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Misterioso - Silvestrov, Pärt, Ustvolskaya / Lubimov, Et Al

Release Date: 09/26/2006 
Label:  Ecm   Catalog #: 000732802   Spars Code: DDD 
Composer:  Valentin SilvestrovArvo PärtGalina Ustvolskaya
Performer:  Alexei LubimovAlexander TrostianskyKyrill Rybakov
Number of Discs: 1 
Recorded in: Stereo 
Length: 1 Hours 20 Mins. 

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Notes and Editorial Reviews

The opening of this disc, “Misterioso,” is pure magic. The review copy was a minimally labeled CD with no booklet or tray card, only a page of press copy. Without looking at the printed material, I slipped the CD into the player. At first, I thought it was the wrong disc—a Baroque or early-Classical slow movement for violin and piano. But midway through the second phrase something sounds out of place, like one of those late-Romantic transcriptions of “early music.” The simple music veers gently off course, briefly into Schumann territory before the piano gets stuck on a diminished-seventh arpeggio and the melody drifts out of focus. Fast music follows: climbing scales, broken thirds, and tremolos straight out of the Baroque stylus Read more phantasticus. The piano fills in the bass and harmony with similar material, but sounding like Beethoven in a distant echo chamber. (Some of the violin’s echo-like repeated notes even pick up the rhythm of the motto from Beethoven’s Fifth.) The harmonies feature tritone-rich dominant sevenths and cycles of major, minor, and augmented thirds with juicy chromatic false relations. The music cycles among these elements, more like the thoughts of an insomniac circling sleep. A slow movement is more overtly melodic, but soon sinks into a series of very sultry ninth chords. The third movement, labeled Allegro vivace con moto, sounds like the slowest of all, fibrillating with no evident pulse and finally dissipating into silence. The piece is called Post scriptum. To what? Welcome to the world of Valentin Silvestrov.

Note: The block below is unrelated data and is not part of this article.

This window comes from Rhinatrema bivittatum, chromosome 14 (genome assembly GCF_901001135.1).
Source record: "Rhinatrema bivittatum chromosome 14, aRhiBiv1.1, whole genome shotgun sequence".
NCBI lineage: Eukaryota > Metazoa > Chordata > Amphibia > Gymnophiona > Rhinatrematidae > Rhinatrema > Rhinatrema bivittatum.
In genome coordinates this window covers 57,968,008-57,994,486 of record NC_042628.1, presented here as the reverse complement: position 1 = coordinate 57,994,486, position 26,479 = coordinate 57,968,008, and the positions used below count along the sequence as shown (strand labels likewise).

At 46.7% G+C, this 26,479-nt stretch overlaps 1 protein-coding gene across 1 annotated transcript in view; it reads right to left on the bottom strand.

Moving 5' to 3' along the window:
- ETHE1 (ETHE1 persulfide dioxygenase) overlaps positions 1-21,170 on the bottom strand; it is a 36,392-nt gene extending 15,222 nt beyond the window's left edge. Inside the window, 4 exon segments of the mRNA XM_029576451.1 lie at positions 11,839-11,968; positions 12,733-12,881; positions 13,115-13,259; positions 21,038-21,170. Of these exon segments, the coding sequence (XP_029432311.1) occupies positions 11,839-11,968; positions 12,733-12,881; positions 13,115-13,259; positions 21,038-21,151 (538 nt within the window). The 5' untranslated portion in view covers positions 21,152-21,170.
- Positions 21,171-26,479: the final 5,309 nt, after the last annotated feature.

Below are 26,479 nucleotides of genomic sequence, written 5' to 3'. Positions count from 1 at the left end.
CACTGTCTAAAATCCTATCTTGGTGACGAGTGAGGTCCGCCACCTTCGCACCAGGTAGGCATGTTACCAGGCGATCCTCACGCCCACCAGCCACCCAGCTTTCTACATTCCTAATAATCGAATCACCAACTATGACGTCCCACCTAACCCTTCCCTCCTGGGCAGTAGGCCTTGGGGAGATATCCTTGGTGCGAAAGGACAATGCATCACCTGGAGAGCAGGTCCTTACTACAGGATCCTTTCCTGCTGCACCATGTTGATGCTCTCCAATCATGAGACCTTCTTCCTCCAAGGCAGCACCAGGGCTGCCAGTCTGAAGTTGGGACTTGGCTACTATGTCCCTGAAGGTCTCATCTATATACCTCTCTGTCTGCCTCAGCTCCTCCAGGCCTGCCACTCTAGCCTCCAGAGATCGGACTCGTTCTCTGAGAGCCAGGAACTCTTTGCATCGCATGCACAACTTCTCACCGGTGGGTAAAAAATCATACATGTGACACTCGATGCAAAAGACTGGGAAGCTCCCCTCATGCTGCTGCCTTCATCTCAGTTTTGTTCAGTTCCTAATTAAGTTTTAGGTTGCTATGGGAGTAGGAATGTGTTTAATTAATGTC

Thanks to ECM’s skimpy material for the pre-release copy, I had to go elsewhere to find that Post scriptum is actually a violin sonata completed in 1991. It is a pendant to Widmung (“Dedication”), a larger work for violin and orchestra written for Gidon Kremer, who has recorded both works on a Teldec CD that’s currently unavailable, but which this performance makes me urgently want to hear. Post scriptum’s first movement reminds me of the famous passage in the first movement of Beethoven’s “Tempest” Sonata, where the (solo) pianist is instructed to hold the pedal down throughout an entire recitative passage, thereby blurring adjacent pitches together, followed shortly thereafter by cascading diminished-sevenths and elsewhere by tremolo-like passagework in the left hand.